Later, we ate at Nicola’s on Main St. It is a great place for dinner. Thanks to Mark DiPerno from for dinner. Before anyone knew it, we were told, “Wheels up at 8:15!” It had been a long day and I took that as my cue to leave.
   I headed back toward the hotel. A pillow was calling my name. First I had to climb Mt. Rainier. The walkway was steep and its icy base was covered in fresh snow. My lungs were burning by the time I got to base camp; the lobby.

   As I approached the entrance, I could hear giggling from behind. It was Joey Logano with his female entourage. Joey warned that he might “tackle” one of the ladies in the snow. I told Joey that he was too light to mention the word tackle unless he was holding a fishing pole.
   Remember the order at dinner last night? “Wheels up at 8:15!” whatever that means. It’s 8:30 and there isn’t a soul in the Press Center except yours truly.
   At about 9 am, Geoff Bodine was announced as the first in the track. Terry Kent, one of the venue announcers and an Olympian in his own right, popped in and gave me a lift to the exit dock. Terry competed in Kayak and sports one on the roof of his SUV.
   Several members of the MRN staff got to take a ride down during the morning session. Dave Moody from Sirius Speedway took three runs down. Twice with Boris Said and once with Joey Logano. MRN Producer, Ryan Horn, went down on a four-man articulated sled and so did Reverend Don Rivers from Racing with Jesus Ministries. The four-man bobsleds are considerably faster than the two-man versions.
   The brakeman on Reverend Don’s ride was wearing a helmet-cam and I’m sure the footage is awesome. Horn and Moody were wired for sound and I’m pretty sure their commentary will be heard on Sirius 128 throughout the next few days.
   There was a long break in the action after the Bodine practice session had concluded. The bobsleds that are used for the bobsled challenge are basic sleds that are not articulated. Once these bobsleds reach speed, they really start to tear up the ice along the course.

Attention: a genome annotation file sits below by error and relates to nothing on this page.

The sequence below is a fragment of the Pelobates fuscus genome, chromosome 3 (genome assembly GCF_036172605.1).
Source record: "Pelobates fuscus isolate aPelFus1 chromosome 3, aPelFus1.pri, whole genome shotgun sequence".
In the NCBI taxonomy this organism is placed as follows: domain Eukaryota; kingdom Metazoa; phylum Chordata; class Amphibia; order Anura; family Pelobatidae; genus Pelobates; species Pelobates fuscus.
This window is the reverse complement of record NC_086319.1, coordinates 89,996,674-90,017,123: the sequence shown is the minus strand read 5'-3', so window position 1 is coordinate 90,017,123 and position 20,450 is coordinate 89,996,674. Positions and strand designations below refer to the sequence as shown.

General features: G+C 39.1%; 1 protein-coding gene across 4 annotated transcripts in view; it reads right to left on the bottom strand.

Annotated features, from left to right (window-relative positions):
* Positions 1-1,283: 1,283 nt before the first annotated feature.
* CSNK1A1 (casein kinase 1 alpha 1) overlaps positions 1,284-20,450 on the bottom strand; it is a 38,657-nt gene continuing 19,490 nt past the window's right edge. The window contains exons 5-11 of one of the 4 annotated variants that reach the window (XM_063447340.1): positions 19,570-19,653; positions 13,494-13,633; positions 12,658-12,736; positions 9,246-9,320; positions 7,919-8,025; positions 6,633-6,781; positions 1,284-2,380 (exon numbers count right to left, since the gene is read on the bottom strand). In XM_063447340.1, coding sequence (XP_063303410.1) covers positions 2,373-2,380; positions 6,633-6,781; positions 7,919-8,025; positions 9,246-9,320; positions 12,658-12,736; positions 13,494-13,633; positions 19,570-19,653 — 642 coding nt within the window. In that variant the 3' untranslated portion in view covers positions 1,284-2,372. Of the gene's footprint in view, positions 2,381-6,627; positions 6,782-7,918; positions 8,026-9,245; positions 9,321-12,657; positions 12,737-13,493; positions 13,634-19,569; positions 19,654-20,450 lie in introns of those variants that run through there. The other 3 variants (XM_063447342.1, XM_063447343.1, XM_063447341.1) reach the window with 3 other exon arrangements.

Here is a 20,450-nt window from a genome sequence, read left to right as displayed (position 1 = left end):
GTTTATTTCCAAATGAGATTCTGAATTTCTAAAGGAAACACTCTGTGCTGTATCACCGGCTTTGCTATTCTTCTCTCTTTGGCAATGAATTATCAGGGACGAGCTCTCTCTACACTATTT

What’s the difference? It is the difference between a fixed-axle vehicle like a go-kart versus a vehicle with a live axle. If one were to drive both, on a bias, up a steep banked curve, similar to those on the bobsled course, at least one wheel would lose contact with the surface on the kart where the live axle vehicle would be more likely to keep four wheels on the ground.
   When a runner on one of these basic bobsleds leaves the surface, the cornering forces, which become quite extreme, wind up getting transferred to the remaining runners in contact with the ice. Consequently, the runners on those basic bobsleds tend to carve up the ice on the bobsled course considerably more than those of the runners on an articulated bobsled like the Bo-Dyn bobsleds that Bob Cuneo and his staff put together for our American athletes.
   It’s cold at the top. It’s colder at the upper exit dock a mere hundred yards away from the warming hut where the Bodine competitors finish their runs. I can only imagine how frigid it must be up at start #1.
   Our American athletes are piloting their Bo-Dyn bobsleds down from the top in pursuit of a U.S. National Championship. These competitors are wearing what amounts to a full-body leotard. The women are so cold by the end of their runs that they shake nearly uncontrollably in chill.